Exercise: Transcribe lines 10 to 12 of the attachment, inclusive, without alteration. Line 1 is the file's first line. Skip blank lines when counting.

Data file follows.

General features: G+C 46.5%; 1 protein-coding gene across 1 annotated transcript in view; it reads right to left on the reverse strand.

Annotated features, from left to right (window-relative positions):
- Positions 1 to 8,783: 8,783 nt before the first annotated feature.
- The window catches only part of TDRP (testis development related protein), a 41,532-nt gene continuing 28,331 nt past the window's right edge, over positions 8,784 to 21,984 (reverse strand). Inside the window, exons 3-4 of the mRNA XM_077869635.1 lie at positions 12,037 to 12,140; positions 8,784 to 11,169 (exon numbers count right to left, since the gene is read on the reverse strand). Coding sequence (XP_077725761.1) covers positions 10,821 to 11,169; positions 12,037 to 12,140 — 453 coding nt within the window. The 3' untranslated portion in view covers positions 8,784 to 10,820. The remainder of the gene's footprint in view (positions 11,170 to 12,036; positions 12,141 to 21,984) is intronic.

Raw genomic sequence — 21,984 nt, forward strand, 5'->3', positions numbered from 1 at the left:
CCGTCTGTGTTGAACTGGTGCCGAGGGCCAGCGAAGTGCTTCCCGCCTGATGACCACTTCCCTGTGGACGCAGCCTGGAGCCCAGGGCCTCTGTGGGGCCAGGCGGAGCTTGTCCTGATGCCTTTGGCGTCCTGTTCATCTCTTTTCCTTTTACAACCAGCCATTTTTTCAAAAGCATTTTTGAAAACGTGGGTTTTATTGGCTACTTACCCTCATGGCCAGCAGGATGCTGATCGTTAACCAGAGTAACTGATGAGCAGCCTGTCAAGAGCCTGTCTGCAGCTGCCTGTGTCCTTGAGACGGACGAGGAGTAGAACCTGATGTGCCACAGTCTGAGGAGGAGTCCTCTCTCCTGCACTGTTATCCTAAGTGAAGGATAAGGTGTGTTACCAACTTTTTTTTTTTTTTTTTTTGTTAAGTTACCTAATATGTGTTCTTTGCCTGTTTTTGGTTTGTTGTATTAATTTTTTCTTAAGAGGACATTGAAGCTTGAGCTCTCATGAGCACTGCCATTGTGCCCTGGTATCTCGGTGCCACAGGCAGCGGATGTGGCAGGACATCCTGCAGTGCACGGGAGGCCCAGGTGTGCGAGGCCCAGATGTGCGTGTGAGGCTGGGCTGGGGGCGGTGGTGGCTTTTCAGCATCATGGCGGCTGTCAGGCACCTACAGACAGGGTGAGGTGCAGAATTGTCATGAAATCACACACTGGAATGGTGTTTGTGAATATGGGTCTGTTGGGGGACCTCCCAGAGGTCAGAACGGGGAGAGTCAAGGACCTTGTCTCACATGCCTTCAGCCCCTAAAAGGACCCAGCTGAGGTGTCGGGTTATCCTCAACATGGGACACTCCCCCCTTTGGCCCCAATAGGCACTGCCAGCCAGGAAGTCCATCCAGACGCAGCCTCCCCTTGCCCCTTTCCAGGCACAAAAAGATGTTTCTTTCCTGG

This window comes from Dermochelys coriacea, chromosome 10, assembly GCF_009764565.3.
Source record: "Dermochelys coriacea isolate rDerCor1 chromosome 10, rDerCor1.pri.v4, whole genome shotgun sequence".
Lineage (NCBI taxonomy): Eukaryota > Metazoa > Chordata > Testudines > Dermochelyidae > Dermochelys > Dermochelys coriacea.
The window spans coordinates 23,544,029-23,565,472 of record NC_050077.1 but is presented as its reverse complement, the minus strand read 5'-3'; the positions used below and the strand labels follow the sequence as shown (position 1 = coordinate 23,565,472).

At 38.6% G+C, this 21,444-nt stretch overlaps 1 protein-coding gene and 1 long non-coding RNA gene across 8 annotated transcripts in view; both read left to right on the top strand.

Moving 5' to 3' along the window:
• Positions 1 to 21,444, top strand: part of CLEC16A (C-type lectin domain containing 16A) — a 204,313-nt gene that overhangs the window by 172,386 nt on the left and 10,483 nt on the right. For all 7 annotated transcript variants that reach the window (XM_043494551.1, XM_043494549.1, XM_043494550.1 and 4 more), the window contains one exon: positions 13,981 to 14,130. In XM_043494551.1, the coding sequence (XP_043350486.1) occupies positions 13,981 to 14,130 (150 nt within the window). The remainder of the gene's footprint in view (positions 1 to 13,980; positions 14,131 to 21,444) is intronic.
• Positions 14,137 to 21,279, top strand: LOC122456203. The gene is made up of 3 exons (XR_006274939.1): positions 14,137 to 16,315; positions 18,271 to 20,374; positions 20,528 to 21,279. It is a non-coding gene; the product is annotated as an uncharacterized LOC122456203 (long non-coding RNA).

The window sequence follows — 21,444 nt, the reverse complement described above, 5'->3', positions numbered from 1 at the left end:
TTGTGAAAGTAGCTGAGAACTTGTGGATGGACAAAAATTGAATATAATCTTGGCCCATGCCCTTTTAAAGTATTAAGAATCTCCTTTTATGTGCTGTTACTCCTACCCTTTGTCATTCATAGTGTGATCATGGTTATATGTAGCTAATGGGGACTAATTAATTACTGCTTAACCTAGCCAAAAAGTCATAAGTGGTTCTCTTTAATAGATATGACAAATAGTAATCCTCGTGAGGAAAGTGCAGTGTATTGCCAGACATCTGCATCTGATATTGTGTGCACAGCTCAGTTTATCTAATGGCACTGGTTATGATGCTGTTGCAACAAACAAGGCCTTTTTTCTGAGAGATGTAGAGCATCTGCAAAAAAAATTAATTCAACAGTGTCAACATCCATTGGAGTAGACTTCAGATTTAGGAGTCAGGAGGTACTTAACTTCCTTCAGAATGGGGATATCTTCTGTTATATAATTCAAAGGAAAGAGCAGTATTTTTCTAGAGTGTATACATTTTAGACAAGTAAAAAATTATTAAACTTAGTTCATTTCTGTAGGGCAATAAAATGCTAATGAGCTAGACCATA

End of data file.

The window spans coordinates 23,544,029-23,565,472 of record NC_050077.1 but is presented as its reverse complement, the minus strand read 5'-3'; the positions used below and the strand labels follow the sequence as shown (position 1 = coordinate 23,565,472).

At 38.6% G+C, this 21,444-nt stretch overlaps 1 protein-coding gene and 1 long non-coding RNA gene across 8 annotated transcripts in view; both read left to right on the top strand.

Moving 5' to 3' along the window: